Cellist among 7 Eagle Award nominees

Natalie Johnson 
S
ocial Media Editor

Senior Elizabeth Ochoa has shown exemplary dedication to academic achievement.

Over the course of her four years as a Statesman, Ochoa has been an active student, playing in the Silver Strings, leading cello choir for a time, and being vice president of the Physics Club. Ochoa has managed to balance an involved student life and academics, earning a GPA of above 4.0.

Ochoa was nominated by orchestra teacher Leah Poe and physics teacher Dr. David Schuster. Ochoa was very caught off guard and thankful when she found out.

Unlike many of Ochoa’s peers who come from affluent homes and live in “deep Webster,” as Ochoa described it, her home life is different. Ochoa and her single mother live with her grandfather, and finances can be tight . Ochoa credits her “pressing home situation” for motivating her to achieve success. “I feel the need to work harder to get opportunities like my classmates,” Ochoa said.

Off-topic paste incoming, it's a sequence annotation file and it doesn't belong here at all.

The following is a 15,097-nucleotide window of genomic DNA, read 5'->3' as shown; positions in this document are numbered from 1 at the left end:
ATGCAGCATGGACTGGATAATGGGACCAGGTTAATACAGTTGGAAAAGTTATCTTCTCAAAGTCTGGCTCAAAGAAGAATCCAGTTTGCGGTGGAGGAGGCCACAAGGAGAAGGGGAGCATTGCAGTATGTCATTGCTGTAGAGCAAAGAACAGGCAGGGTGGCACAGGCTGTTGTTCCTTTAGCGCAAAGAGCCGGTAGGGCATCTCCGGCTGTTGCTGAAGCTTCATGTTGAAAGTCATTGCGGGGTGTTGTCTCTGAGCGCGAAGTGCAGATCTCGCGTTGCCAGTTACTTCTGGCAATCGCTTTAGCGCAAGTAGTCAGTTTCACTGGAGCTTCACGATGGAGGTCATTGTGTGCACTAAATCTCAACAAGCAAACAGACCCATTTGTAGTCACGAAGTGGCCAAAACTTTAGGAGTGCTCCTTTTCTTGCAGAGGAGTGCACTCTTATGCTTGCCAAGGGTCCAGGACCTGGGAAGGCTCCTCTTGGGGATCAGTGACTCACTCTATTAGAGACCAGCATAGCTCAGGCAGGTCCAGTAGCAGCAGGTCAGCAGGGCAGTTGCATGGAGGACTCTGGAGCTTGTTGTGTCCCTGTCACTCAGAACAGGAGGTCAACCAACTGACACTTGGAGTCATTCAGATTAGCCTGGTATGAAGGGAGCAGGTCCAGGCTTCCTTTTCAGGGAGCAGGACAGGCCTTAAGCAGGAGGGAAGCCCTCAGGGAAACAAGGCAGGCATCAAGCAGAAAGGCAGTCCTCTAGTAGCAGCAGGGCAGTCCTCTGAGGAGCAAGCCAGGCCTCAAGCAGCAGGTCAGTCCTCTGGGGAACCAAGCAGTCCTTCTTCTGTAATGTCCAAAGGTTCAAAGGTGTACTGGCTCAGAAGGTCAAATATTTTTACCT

To Poe, Ochoa was a perfect candidate. “She is uniquely one of the most dedicated and passionate people I have taught.” Poe said. On Ochoa’s home life which Poe recognizes as different than most Webster student’s, Poe said she “Deals with adversity and having a different home life than most Webster students… she is humble and kind… Growing up with a single parent isn’t easy, especially in Webster.”

As leader of the cello choir, Ochoa worked with Poe in planning rehearsals and planning concerts. Ochoa wrote and arranged an original piece performed by the cello choir.

As Physics Club vice president, Ochoa organized fundraising.

Schuster nominated Ochoa for a similar reason as Poe, “She works harder than anyone else I know,” Schuster said. “She is perpetually cheerful, and under her veneer of hatred for the world she is wonderfully pleasant.”

Schuster believes that Ochoa will be successful in life because of her “intelligence and drive.” Poe also believes that she will succeed, stating “Anything she puts her mind to, she can do.”

Ochoa will attend to University of Minnesota where she plans on receiving her undergraduate degree in astrophysics.

Ochoa has a passion for physics and is intrigued by the mystery of space. Ochoa wants a career that allows her to “be apart of the furthering of mankind’s advancement.”

 


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Categories: Features, Senior Issue

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